September is El Més de la Patria in Mexico (the month of the country) when Mexico celebrates its Independence from Spain on September 16th. And in true Mexican style, we celebrate the entire month. The streets are decked out in green, white and red, which are the national colors of Mexico, and street vendors sell flags, streamers, balloons and other things to celebrate the event.
Many of the restaurants in Puerto Vallarta and other cities throughout Mexico have special menus during the month of September that feature traditional dishes for this time of year.
One of the most famous dishes is the Chile en Nogada, or chile in a walnut sauce. This stuffed pobalano chile is usually served cold and is stuffed with a mixture of traditional mincemeat and covered in a white walnut sauce garnished with pomegranate seeds. The colors represent the Mexican flag and the dish was created precisely because September is the season for fresh pomegranates.
If you have a chance to try this delicious, if not unusual recipe, you will not be sorry!
Although the holiday is the 16th of September the festivities actually begin a couple of days before. On the 13th of September, Mexico remembers the fallen young soldiers who died in the Battle of Chapultepec in 1847 in Mexico’s war with the United States. El Dia de los Niños Heroes celebrates the six slain cadets that fought so bravely for their country.
The 14th of September is known as El Dia del Charro, or Day of the Cowboy. There is a grand parade through downtown with traditional costumes worn by women and horsemen and their regal horses. The 15th of September is Noche del Grito, or Night of the Yell. At 11 p.m. all over Mexico, people gather in the principal plazas of their towns and the mayor, together with the President of Mexico from the National Palace in Mexico City, gives the “Grito” (literally the yell or shout) of independence, commemorating the Grito de Dolores where Father Dolores Hidalgo launched the War for Independence on the night of September 15, 1810.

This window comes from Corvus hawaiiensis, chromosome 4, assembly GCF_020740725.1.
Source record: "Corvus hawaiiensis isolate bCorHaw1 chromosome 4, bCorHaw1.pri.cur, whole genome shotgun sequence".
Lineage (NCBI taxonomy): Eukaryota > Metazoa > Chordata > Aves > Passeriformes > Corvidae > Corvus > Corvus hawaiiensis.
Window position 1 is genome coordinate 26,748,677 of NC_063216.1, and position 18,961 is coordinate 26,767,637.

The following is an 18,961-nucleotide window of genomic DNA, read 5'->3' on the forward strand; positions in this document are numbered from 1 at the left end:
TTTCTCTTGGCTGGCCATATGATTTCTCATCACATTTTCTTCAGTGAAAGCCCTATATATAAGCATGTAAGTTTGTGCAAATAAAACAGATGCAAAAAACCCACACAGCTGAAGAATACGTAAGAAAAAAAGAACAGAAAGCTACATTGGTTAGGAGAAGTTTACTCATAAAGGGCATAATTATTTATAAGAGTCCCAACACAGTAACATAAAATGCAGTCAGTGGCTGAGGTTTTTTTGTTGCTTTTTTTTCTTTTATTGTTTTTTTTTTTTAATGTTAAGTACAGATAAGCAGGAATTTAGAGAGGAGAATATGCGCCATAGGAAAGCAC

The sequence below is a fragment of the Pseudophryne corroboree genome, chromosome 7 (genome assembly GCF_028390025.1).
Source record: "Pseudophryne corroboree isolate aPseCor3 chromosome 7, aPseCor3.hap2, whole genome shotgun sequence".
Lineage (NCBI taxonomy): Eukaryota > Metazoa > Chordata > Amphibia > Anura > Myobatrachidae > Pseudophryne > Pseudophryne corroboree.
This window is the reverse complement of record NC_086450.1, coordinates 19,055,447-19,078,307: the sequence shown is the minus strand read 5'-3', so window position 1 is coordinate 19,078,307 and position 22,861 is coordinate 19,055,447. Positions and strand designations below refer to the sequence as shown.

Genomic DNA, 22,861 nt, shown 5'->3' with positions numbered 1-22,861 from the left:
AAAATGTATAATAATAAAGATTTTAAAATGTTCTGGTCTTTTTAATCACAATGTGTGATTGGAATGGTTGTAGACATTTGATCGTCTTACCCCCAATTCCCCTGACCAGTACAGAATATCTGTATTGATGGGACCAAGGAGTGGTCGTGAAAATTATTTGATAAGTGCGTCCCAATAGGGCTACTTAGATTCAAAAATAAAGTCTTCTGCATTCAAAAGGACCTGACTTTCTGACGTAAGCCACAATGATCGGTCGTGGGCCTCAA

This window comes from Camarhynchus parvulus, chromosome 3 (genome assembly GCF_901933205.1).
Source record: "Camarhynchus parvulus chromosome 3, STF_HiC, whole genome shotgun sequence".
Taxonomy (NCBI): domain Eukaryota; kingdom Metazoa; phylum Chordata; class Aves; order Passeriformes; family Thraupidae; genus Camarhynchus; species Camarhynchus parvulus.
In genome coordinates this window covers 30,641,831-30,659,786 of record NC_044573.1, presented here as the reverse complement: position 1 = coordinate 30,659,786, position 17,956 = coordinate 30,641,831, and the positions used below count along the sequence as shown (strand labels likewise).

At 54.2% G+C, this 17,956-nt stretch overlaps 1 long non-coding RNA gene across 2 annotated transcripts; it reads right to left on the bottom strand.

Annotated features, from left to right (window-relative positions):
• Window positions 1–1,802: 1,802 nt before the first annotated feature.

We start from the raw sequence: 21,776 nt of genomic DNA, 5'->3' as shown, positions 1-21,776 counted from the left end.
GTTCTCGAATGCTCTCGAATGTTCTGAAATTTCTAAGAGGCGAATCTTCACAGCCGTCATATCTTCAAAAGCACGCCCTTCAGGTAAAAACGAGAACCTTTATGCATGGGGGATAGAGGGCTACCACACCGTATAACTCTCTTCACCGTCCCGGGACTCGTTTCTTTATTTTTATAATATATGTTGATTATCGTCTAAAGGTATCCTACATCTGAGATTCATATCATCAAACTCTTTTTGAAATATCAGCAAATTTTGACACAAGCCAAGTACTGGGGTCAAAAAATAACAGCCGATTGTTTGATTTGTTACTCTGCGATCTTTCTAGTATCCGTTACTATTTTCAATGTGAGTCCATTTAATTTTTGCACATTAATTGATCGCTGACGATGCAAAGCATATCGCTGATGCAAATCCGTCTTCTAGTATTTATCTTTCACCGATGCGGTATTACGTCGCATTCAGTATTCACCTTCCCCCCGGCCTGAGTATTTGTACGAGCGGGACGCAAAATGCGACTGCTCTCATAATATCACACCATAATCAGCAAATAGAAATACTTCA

If you have never been in Mexico for Noche de Grito, you have no idea what you have been missing. The feeling of unity, patriotism and joy is exhilarating – imagine an entire country yelling “Viva Mexico” at the same time. After the Grito there is usually an all-night party in the streets with fireworks and music. The next day is a holiday so unless you are a huge fan of parades, it is a great day to relax with your family or go to the beach.
Read the original at ExPats in Mexico.
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